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The 2008 RSNA meeting serves as a reference point of sorts for two important trials testing the clinical efficacy of multislice cardiac CT. Results from the Core64 trials of 64-slice coronary CTA were published Nov. 28 while plans for a Core320 trial were announced in Chicago at the RSNA show.
The 2008 RSNA meeting serves as a reference point of sorts for two important trials testing the clinical efficacy of multislice cardiac CT. Results from the Core64 trials of 64-slice coronary CTA were published Nov. 28 in the New England Journal of Medicine while plans for a Core320 trial were announced in Chicago at the RSNA show.
Though sponsored by Toshiba America Medical Systems, the two prospective, international multicenter clinical trials are structured to offer scientifically valid insights into the fast-advancing technologies.
Supervised by João Lima, an associate professor of medicine and radiology at the Johns Hopkins University Heart Institute, the nine-center Core64 trial compared the diagnostic accuracy of 64-slice coronary CT angiography and conventional x-ray angiography for 291 intermediate-risk patients with calcium scores of 600 or less. Occlusions of greater than 50% were considered clinically significant. Patients received a maximum effective dose of 20 mSv for the CTA, calcium scoring, and angiographic procedures.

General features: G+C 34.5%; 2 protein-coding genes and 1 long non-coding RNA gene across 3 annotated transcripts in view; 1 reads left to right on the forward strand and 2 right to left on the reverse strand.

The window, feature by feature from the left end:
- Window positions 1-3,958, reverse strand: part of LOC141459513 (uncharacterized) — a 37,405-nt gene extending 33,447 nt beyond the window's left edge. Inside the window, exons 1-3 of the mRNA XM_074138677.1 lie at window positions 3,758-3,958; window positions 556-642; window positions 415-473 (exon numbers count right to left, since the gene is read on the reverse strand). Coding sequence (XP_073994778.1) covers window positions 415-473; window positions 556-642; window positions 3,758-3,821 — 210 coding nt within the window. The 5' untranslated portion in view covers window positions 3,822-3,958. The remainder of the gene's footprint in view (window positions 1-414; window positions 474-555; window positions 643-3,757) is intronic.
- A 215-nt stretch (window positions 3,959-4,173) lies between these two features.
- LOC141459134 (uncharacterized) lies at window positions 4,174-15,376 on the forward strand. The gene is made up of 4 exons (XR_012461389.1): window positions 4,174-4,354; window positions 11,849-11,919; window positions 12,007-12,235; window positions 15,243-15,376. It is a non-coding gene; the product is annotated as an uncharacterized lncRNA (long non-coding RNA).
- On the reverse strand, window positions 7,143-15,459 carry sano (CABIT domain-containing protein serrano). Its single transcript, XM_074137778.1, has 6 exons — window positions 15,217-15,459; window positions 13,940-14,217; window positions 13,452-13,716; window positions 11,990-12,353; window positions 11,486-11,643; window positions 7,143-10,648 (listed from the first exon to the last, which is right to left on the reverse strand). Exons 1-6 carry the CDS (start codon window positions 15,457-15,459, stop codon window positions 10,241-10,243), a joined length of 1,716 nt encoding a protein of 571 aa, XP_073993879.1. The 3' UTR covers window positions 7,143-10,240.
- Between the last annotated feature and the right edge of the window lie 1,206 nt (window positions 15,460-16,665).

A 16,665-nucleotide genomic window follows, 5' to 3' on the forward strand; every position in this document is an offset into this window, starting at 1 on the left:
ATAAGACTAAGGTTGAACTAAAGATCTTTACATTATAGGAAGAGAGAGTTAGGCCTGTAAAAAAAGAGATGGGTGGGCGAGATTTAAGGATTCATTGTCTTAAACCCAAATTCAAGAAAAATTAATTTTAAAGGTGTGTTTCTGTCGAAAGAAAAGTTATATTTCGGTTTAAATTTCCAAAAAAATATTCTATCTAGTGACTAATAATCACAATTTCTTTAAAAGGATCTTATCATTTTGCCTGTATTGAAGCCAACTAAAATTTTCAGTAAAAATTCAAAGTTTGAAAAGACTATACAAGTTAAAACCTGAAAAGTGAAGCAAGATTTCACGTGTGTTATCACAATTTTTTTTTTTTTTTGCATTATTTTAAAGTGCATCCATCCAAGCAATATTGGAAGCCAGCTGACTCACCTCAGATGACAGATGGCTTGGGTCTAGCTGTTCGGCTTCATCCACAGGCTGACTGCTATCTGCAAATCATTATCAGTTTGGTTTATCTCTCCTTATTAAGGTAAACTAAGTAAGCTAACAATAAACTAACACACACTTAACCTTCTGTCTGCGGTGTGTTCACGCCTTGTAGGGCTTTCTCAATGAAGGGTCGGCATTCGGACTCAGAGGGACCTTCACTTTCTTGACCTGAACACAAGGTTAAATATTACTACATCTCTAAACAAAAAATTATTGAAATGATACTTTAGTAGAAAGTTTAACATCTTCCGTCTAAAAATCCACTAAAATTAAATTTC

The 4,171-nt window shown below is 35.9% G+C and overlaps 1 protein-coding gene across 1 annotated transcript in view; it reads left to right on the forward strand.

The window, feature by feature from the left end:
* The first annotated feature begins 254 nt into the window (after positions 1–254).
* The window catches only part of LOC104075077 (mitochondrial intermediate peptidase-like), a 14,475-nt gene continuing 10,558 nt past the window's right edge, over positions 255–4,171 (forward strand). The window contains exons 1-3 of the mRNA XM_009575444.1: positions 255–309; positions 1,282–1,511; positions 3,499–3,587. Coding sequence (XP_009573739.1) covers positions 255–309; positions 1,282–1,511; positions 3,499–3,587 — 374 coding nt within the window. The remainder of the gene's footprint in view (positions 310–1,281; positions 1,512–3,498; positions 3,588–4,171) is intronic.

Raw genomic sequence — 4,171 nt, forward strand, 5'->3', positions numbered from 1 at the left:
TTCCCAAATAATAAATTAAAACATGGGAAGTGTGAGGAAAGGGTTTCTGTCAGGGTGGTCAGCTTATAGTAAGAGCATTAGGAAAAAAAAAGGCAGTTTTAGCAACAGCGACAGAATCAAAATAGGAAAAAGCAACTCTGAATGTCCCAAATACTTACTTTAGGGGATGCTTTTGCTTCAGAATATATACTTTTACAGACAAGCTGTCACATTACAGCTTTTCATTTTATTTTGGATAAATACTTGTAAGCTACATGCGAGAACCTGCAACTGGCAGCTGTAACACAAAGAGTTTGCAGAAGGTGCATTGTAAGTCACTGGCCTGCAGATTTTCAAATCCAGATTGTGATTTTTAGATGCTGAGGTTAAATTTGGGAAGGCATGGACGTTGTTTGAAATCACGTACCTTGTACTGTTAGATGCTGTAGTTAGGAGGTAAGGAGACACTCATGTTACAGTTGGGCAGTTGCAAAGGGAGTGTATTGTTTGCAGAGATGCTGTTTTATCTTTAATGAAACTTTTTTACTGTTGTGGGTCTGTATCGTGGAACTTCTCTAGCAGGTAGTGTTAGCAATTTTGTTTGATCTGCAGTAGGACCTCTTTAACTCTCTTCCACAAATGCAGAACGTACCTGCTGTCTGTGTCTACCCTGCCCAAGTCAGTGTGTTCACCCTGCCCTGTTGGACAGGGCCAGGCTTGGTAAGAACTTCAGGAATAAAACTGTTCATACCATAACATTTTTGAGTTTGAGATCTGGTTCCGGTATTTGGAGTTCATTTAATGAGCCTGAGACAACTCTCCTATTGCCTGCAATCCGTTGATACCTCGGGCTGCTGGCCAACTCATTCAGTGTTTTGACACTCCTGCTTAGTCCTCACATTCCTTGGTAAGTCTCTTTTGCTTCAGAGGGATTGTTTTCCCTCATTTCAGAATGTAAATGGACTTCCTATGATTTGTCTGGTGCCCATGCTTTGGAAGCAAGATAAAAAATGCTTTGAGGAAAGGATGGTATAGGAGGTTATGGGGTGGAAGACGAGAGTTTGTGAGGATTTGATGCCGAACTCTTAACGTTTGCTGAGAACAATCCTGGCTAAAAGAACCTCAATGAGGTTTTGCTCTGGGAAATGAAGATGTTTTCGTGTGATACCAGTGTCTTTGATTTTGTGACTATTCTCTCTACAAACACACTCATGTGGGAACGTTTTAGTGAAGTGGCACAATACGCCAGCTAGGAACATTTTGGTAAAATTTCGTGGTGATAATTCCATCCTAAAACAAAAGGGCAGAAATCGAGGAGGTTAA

The study found that on a per-patient basis, 64-slice CTA was 85% sensitive and 90% specific for the presence of significant coronary disease. CTA was nearly equivalent to conventional angiography for identifying patients who later would undergo revascularization. The area under the curve (AUC) for CTA was 0.84 compared with 0.82 for conventional angiography.
Only nine of 3782 coronary segments were excluded from review. The sensitivity and specificity for the overall vessel-based analysis were 75% and 93% respectively. The AUC associated with vessel-specific revascularization was 0.84 for CTA, which correlated fairly closely with 0.89 for coronary angiography.
The results of Core64 were initially reported at the 2007 American Heart Association meeting.
The Core320 trial will compare perfusion CT performed on Toshiba's Aquilion One 320-slice scanners and myocardial perfusion SPECT for identifying stenoses less than 50%. Lima is again the primary investigator, with Johns Hopkins serving as the core site for CT imaging. Dr. Marcelo Di Carli, chief of nuclear medicine at Brigham and Women's Hospital, will collaborate with Lima, with his department serving as the core site for the perfusion SPECT portion of the trial. Additional sites will be announced later.
Toshiba is showcasing Aquilion One at the 2008 RSNA conference. Its performance differs radically from the Aquilion 64 used in the Core64 trial, according to the company's Doug Ryan. While helical scanning is required to visualize the entire heart at the imaging acquisition speeds of a 64-slice scanner, dynamic volume acquisition of the whole heart is routinely possible in a single camera rotation with the 320-slice scanner, he said.